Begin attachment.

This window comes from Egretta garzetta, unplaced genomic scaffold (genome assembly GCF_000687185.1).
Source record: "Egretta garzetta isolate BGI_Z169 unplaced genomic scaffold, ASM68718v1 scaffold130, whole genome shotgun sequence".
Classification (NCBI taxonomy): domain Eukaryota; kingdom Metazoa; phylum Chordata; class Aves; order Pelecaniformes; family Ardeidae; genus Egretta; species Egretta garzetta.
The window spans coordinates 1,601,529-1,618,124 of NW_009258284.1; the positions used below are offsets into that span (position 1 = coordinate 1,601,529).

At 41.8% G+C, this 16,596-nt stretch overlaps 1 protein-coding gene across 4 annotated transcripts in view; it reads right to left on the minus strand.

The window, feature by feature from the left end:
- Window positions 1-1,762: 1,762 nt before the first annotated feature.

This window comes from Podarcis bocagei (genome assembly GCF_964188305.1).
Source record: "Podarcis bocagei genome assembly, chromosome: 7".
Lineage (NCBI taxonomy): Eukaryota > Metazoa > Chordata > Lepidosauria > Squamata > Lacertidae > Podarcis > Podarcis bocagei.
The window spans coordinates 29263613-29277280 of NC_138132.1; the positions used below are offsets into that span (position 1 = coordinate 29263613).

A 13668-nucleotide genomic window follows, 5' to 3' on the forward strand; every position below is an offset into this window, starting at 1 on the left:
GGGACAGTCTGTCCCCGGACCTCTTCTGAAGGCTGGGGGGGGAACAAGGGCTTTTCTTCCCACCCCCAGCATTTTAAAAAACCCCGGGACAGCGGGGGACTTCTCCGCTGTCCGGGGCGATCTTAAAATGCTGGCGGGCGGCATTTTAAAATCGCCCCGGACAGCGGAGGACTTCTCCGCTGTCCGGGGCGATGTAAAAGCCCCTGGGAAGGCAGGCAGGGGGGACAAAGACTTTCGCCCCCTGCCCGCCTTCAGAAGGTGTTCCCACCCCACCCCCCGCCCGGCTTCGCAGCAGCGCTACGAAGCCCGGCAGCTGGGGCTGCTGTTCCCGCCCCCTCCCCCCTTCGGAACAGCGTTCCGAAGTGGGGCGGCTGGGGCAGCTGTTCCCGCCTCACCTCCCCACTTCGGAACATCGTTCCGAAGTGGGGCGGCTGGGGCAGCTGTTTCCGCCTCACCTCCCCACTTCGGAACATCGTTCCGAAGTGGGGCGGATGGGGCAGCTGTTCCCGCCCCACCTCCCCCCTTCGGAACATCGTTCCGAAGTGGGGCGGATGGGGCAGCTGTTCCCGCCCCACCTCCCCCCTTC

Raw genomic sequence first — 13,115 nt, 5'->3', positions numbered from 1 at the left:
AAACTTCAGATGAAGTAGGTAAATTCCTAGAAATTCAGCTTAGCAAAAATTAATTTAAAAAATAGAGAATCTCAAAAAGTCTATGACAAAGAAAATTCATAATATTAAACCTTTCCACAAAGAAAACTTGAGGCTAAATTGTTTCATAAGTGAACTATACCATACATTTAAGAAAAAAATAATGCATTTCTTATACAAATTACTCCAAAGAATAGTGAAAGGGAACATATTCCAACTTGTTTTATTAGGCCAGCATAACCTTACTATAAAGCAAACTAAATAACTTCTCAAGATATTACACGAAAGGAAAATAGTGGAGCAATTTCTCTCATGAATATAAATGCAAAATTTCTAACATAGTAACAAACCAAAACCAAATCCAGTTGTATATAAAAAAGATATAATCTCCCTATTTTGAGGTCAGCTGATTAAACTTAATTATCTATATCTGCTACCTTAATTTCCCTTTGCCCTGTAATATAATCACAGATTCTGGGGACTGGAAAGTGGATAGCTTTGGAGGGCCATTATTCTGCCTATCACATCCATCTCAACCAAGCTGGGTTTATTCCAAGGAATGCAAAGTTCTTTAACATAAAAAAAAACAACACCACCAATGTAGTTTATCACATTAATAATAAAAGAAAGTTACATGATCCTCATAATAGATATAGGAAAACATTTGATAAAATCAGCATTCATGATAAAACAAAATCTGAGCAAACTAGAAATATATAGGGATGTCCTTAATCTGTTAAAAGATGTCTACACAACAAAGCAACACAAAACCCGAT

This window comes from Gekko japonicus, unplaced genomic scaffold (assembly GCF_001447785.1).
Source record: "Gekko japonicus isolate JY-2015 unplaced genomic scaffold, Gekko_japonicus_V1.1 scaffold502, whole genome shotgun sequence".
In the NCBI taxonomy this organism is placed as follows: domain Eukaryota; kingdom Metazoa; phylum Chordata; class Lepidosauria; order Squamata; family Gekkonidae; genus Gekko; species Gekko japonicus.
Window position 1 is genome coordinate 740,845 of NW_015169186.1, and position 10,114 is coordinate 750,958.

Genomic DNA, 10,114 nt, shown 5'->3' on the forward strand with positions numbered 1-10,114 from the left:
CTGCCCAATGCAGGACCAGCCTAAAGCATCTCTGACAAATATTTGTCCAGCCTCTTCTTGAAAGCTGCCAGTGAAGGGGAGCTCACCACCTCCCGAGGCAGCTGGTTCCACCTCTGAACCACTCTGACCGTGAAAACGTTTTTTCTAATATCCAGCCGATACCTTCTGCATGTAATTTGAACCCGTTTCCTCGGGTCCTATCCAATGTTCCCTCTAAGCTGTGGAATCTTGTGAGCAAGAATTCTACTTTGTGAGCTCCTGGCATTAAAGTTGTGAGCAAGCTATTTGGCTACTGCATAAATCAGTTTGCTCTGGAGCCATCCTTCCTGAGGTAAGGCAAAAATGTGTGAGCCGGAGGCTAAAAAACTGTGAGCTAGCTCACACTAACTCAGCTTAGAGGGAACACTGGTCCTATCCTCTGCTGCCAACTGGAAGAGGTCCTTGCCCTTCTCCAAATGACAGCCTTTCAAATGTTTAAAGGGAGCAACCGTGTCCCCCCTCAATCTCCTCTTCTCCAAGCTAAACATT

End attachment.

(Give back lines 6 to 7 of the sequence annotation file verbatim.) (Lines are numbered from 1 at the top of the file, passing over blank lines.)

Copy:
The window, feature by feature from the left end:
- Window positions 1-1,762: 1,762 nt before the first annotated feature.